“What a difference it would make in our lives if we could always live on the top of hills!” Nichols wrote. “Our ills would seem less wearisome and we should always be hopeful, no matter what business worries hung over us in the office. Whenever I am tired out, an hour spent on Lookout Mountain makes me feel like another fellow. Well, the nighthawks are flying about, and whippoorwills are calling from the valley:

Now the day is over, night is drawing nigh Shadows of the evening, Steal across the sky.

If I don’t take advantage of what light is left, I shall have a difficult ride home.”

In May of 1896 a crew at the mill was installing a new electric generator and young Nichols joined them. While making the final move to put the machinery in place, the scaffolding timbers broke, and both the machine and Nichols fell, pinning him beneath it. Nichols suffered severe internal injuries and remained unconscious during the morning as local physicians attended him. A surgeon was called from Chattanooga that operated on him in his cottage. The doctors were not hopeful for his survival but he rallied and a doctor was summoned from Atlanta to assist in his treatment.

A special train moved Nichols to a sanatorium in Atlanta, where he arrived in good spirits and sent greetings to friends in Gadsden and instructions for continuing the work at the mill. Despite the best medical care of the time, Nichols died in June of 1896. Nichols death devastated Alabama City. The Gadsden City Council appointed Mayor R.A. Mitchell and T.S. Kyle to accompany the body to Newton, Mass. After the funeral in Newton, Nichols was buried in Mount Auburn.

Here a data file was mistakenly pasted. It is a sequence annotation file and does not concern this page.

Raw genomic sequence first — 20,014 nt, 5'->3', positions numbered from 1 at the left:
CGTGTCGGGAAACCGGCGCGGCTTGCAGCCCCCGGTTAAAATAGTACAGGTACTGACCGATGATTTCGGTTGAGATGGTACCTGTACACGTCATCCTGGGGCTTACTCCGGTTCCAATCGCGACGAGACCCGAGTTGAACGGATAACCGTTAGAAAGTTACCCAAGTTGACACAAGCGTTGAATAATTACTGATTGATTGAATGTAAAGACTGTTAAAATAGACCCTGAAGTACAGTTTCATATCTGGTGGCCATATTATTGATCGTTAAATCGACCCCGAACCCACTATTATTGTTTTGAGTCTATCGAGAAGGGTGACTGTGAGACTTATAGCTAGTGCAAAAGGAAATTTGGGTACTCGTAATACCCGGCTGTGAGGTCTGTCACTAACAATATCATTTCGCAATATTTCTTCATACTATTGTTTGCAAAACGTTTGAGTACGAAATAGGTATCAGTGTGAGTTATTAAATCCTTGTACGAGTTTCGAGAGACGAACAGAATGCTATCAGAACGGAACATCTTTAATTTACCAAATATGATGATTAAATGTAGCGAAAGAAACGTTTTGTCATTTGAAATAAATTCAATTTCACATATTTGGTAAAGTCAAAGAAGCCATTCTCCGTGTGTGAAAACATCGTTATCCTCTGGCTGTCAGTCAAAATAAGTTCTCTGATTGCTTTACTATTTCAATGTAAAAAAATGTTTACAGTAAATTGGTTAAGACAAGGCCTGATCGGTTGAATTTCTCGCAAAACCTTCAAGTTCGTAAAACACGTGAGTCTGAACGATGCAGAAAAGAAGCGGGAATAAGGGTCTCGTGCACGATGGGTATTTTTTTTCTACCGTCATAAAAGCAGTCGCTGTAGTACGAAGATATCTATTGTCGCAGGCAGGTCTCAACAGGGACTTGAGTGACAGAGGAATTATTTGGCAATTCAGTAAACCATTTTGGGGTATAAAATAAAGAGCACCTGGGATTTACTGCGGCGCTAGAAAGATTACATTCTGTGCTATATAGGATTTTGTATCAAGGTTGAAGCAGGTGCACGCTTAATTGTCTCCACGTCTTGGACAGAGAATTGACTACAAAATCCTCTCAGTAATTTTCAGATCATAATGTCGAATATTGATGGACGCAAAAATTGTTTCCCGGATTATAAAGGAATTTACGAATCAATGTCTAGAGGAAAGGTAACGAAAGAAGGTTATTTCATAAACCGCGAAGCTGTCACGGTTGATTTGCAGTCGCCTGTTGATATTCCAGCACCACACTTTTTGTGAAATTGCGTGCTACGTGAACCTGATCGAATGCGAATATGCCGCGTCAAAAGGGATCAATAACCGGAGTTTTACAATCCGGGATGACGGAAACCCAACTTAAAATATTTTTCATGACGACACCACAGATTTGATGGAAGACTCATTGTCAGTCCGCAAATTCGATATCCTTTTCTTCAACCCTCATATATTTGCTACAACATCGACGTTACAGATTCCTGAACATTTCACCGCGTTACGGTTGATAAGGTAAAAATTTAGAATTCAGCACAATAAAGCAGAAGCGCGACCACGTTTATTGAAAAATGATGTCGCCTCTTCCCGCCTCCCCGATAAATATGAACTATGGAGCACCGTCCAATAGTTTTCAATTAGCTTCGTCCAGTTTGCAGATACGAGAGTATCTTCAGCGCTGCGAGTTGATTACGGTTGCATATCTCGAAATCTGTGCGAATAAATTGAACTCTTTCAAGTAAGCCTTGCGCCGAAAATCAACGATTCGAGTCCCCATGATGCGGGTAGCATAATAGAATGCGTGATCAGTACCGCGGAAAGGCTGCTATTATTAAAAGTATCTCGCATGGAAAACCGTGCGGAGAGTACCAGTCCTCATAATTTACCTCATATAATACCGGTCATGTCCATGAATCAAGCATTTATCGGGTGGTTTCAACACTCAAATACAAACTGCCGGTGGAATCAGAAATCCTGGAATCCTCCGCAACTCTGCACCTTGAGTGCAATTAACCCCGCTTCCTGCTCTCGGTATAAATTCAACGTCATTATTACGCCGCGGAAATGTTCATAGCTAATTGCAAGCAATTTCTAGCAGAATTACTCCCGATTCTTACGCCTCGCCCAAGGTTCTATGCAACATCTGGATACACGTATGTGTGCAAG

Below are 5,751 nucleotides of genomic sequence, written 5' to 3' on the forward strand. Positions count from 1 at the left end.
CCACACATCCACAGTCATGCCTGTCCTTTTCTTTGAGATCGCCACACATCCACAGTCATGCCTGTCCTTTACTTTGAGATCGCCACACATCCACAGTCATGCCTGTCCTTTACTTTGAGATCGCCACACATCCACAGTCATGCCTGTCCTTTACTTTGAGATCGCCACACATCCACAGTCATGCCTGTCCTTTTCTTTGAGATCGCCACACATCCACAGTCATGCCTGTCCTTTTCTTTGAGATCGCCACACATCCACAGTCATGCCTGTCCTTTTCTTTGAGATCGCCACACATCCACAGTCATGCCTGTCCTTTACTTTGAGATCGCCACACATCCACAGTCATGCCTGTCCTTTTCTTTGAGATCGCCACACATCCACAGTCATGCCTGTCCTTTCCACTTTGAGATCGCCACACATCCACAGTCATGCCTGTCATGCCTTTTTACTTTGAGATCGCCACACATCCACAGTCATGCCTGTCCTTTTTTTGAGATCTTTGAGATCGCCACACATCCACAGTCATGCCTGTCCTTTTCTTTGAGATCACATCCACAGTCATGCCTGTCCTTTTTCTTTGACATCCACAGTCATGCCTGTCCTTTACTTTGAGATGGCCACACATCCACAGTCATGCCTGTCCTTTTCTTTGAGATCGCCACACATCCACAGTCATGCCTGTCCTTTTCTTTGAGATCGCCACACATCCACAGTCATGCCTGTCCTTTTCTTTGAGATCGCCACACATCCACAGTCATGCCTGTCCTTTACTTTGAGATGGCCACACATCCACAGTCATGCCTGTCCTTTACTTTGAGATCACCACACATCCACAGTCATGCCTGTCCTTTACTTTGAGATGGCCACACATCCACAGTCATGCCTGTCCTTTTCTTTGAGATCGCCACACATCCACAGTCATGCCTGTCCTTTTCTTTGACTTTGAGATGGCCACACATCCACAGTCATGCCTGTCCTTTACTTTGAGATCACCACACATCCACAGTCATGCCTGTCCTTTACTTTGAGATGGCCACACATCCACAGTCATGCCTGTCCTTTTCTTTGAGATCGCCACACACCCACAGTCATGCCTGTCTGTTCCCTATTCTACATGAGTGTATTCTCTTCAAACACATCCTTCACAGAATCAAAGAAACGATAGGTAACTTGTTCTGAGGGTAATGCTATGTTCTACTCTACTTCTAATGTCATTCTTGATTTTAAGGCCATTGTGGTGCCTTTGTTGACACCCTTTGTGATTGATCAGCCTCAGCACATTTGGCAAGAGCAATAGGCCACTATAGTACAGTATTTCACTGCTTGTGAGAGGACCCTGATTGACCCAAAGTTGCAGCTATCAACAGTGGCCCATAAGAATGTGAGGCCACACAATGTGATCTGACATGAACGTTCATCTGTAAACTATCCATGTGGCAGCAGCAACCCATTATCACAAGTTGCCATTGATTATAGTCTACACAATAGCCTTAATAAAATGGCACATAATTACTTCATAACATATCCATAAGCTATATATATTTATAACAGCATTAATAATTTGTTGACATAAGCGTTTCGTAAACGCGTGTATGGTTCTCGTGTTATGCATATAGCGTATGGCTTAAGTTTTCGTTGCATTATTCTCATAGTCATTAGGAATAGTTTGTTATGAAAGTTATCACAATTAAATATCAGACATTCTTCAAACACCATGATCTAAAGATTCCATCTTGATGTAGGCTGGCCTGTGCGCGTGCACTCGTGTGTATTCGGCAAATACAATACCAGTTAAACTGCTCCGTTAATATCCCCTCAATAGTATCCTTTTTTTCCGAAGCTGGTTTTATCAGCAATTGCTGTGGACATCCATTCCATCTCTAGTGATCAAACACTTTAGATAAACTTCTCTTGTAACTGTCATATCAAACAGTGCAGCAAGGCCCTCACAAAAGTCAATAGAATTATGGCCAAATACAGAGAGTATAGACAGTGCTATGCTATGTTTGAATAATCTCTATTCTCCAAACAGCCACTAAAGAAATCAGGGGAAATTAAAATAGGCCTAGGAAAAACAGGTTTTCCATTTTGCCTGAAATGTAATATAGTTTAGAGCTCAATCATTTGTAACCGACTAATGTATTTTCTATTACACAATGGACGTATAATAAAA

Subsequently, the Dwight Manufacturing Company in Alabama City observed a memorial to Nichols each Wednesday at noon when the bell in the tower tolled. In 1897, the Howard Gardner Nichols Scholarship was established at Harvard University, a scholarship that gave preference to boys from north Alabama.

In 1900, two final structures of Howard Gardner Nichols planned model village were completed and dedicated as memorials to him. 

One was the distinctive white-columned Howard Gardner Nichols Memorial Library, which became the first public library building erected in Alabama. The other was the lovely Union Church, which featured unique Alpine architecture. Nichols’ sister placed a stained-glass window in the church as a memorial gift. When the Union Church was dismantled years later, the window was moved to a special place of honor at Nichols’ beloved Gadsden’s Holy Comforter Protestant Episcopal Church.